Marquette principal loses battle with pancreatic cancer

The Catholic community is grieving over the loss of Marquette Catholic School Principal Pete Theban. 

There is a purple bow tied around the trees and fence of Marquette. It's a symbol of pancreatic cancer, the illness that took Pete Theban's life. 

"He'll never be forgotten because he had such a large impact on everyone that he'll never be forgotten," Bishop Kelley senior Raegan Fiasco said.

St. Jean-Baptiste De La Salle is known for teaching and Monday he looked over students mourning a man of his own heart.

"It was not a long battle, which was really unfortunate because he did not deserve to die," Bishop Kelley freshman Mara Zannotti said.

Pete Theban spent many years as the principal at Marquette Catholic School. He also spent time as the principal at Monte Cassino School.

"He gave me a lot of my leadership skills I have today," Zannotti said. "So I know that all my time at Marquette was time well spent and I'm just grateful for every minute I had with him."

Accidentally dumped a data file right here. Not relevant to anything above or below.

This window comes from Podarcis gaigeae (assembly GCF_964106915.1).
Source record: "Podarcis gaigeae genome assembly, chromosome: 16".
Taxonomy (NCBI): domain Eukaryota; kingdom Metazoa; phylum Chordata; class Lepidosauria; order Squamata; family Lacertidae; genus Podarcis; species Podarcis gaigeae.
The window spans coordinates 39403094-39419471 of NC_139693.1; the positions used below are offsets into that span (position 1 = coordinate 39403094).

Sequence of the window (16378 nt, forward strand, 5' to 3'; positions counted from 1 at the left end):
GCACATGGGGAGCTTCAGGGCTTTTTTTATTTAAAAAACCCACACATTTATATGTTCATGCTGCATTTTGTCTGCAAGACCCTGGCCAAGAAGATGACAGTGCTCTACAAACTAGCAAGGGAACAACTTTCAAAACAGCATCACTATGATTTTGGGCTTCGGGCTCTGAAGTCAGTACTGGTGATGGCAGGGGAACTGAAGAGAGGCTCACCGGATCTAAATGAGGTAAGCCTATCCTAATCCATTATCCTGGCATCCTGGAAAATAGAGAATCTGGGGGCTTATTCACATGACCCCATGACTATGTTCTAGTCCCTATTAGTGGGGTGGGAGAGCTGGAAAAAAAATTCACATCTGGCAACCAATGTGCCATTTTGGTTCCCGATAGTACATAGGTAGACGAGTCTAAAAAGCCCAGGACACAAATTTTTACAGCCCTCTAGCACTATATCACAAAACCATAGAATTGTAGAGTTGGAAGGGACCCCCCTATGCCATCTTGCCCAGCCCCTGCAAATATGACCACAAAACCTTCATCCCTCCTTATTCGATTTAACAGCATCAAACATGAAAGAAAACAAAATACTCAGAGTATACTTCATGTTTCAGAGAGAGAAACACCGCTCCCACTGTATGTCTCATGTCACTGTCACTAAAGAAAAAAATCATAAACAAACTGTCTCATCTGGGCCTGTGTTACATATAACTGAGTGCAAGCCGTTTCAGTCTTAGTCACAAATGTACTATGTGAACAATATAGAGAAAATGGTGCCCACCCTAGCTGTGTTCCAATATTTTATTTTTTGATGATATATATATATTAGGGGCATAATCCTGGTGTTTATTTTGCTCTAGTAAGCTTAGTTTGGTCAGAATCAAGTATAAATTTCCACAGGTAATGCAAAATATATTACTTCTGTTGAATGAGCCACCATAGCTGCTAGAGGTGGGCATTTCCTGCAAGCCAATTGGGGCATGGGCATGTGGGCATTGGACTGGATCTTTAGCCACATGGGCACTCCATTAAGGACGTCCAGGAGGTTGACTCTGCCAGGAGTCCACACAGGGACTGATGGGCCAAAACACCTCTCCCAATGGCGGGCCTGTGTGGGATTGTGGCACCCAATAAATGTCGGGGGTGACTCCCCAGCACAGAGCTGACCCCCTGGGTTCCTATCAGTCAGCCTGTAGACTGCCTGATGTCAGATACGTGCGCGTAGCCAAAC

Bishop Kelley Senior Raegan Fiasco spent eight years at Marquette. She says Theban motivated her to pursue her dreams.

"He would really encourage us to get out of our comfort zone, so I did the musical last year and it was really awesome and I was really thankful for it," she said.

Students say his love for teaching and faith of God will always inspire them.

"That's what he would talk about it is using our life for God and doing well in school," Fiasco said. "I think that's something that he would really want us to share with others."

Not only did Theban inspire his students, but also their parents. A group of moms gathered Monday night to tie a bow around every tree surrounding a place Theban called home. Mary Leake says she'll never forget him.

"All of us that had Mr. Theban in our lives, we're very lucky because it's very hard to come by these days," she said.

As the chapel doors close, these seats are empty,  but Pete Theban will always fill their hearts.

The funeral will be October 27th at 1 p.m. at Holy Family Cathedral.

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